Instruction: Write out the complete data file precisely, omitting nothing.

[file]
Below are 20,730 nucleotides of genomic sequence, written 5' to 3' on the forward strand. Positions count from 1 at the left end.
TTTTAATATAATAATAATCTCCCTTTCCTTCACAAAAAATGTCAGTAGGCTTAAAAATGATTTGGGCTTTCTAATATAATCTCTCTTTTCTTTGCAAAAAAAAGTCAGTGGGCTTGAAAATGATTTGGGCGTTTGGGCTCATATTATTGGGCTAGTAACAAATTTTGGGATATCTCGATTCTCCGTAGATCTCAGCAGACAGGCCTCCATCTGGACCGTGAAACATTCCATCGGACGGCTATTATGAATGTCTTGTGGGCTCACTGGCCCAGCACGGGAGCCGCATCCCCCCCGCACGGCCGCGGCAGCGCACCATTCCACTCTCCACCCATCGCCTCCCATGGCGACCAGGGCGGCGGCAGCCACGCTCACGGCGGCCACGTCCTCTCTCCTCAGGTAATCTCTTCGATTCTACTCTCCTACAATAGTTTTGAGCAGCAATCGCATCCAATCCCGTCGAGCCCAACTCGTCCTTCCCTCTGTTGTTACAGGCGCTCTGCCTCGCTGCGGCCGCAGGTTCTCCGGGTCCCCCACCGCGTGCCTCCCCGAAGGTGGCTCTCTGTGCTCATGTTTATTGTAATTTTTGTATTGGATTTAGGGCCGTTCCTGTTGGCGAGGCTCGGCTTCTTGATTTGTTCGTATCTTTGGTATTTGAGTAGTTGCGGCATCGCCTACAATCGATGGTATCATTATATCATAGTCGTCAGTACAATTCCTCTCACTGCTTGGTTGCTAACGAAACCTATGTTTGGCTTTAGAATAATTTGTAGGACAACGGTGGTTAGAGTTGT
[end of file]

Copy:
Below are 20,730 nucleotides of genomic sequence, written 5' to 3' on the forward strand. Positions count from 1 at the left end.
TTTTAATATAATAATAATCTCCCTTTCCTTCACAAAAAATGTCAGTAGGCTTAAAAATGATTTGGGCTTTCTAATATAATCTCTCTTTTCTTTGCAAAAAAAAGTCAGTGGGCTTGAAAATGATTTGGGCGTTTGGGCTCATATTATTGGGCTAGTAACAAATTTTGGGATATCTCGATTCTCCGTAGATCTCAGCAGACAGGCCTCCATCTGGACCGTGAAACATTCCATCGGACGGCTATTATGAATGTCTTGTGGGCTCACTGGCCCAGCACGGGAGCCGCATCCCCCCCGCACGGCCGCGGCAGCGCACCATTCCACTCTCCACCCATCGCCTCCCATGGCGACCAGGGCGGCGGCAGCCACGCTCACGGCGGCCACGTCCTCTCTCCTCAGGTAATCTCTTCGATTCTACTCTCCTACAATAGTTTTGAGCAGCAATCGCATCCAATCCCGTCGAGCCCAACTCGTCCTTCCCTCTGTTGTTACAGGCGCTCTGCCTCGCTGCGGCCGCAGGTTCTCCGGGTCCCCCACCGCGTGCCTCCCCGAAGGTGGCTCTCTGTGCTCATGTTTATTGTAATTTTTGTATTGGATTTAGGGCCGTTCCTGTTGGCGAGGCTCGGCTTCTTGATTTGTTCGTATCTTTGGTATTTGAGTAGTTGCGGCATCGCCTACAATCGATGGTATCATTATATCATAGTCGTCAGTACAATTCCTCTCACTGCTTGGTTGCTAACGAAACCTATGTTTGGCTTTAGAATAATTTGTAGGACAACGGTGGTTAGAGTTGT